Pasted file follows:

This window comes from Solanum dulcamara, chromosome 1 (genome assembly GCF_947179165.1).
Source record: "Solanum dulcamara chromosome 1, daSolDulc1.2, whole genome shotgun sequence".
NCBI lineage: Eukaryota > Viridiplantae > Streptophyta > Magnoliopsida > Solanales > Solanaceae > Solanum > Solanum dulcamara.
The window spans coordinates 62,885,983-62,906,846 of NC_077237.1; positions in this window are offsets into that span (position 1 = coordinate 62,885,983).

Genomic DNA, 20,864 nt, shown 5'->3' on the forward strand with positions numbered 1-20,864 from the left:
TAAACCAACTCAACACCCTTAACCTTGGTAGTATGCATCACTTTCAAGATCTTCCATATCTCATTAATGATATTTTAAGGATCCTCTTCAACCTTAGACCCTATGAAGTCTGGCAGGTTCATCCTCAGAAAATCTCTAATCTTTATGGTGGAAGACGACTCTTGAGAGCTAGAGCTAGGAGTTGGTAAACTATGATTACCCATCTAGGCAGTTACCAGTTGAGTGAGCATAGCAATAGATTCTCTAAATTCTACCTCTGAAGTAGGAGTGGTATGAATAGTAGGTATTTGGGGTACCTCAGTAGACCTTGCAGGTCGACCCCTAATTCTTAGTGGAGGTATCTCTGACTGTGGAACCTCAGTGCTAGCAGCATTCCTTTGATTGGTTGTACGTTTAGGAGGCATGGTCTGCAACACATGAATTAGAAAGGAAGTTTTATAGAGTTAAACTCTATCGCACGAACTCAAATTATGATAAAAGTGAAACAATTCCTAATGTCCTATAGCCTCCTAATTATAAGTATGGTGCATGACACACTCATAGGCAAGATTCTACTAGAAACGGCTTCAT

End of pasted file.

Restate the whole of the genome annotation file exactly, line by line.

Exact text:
This window comes from Solanum dulcamara, chromosome 1 (genome assembly GCF_947179165.1).
Source record: "Solanum dulcamara chromosome 1, daSolDulc1.2, whole genome shotgun sequence".
NCBI lineage: Eukaryota > Viridiplantae > Streptophyta > Magnoliopsida > Solanales > Solanaceae > Solanum > Solanum dulcamara.
The window spans coordinates 62,885,983-62,906,846 of NC_077237.1; positions in this window are offsets into that span (position 1 = coordinate 62,885,983).

Genomic DNA, 20,864 nt, shown 5'->3' on the forward strand with positions numbered 1-20,864 from the left:
TAAACCAACTCAACACCCTTAACCTTGGTAGTATGCATCACTTTCAAGATCTTCCATATCTCATTAATGATATTTTAAGGATCCTCTTCAACCTTAGACCCTATGAAGTCTGGCAGGTTCATCCTCAGAAAATCTCTAATCTTTATGGTGGAAGACGACTCTTGAGAGCTAGAGCTAGGAGTTGGTAAACTATGATTACCCATCTAGGCAGTTACCAGTTGAGTGAGCATAGCAATAGATTCTCTAAATTCTACCTCTGAAGTAGGAGTGGTATGAATAGTAGGTATTTGGGGTACCTCAGTAGACCTTGCAGGTCGACCCCTAATTCTTAGTGGAGGTATCTCTGACTGTGGAACCTCAGTGCTAGCAGCATTCCTTTGATTGGTTGTACGTTTAGGAGGCATGGTCTGCAACACATGAATTAGAAAGGAAGTTTTATAGAGTTAAACTCTATCGCACGAACTCAAATTATGATAAAAGTGAAACAATTCCTAATGTCCTATAGCCTCCTAATTATAAGTATGGTGCATGACACACTCATAGGCAAGATTCTACTAGAAACGGCTTCAT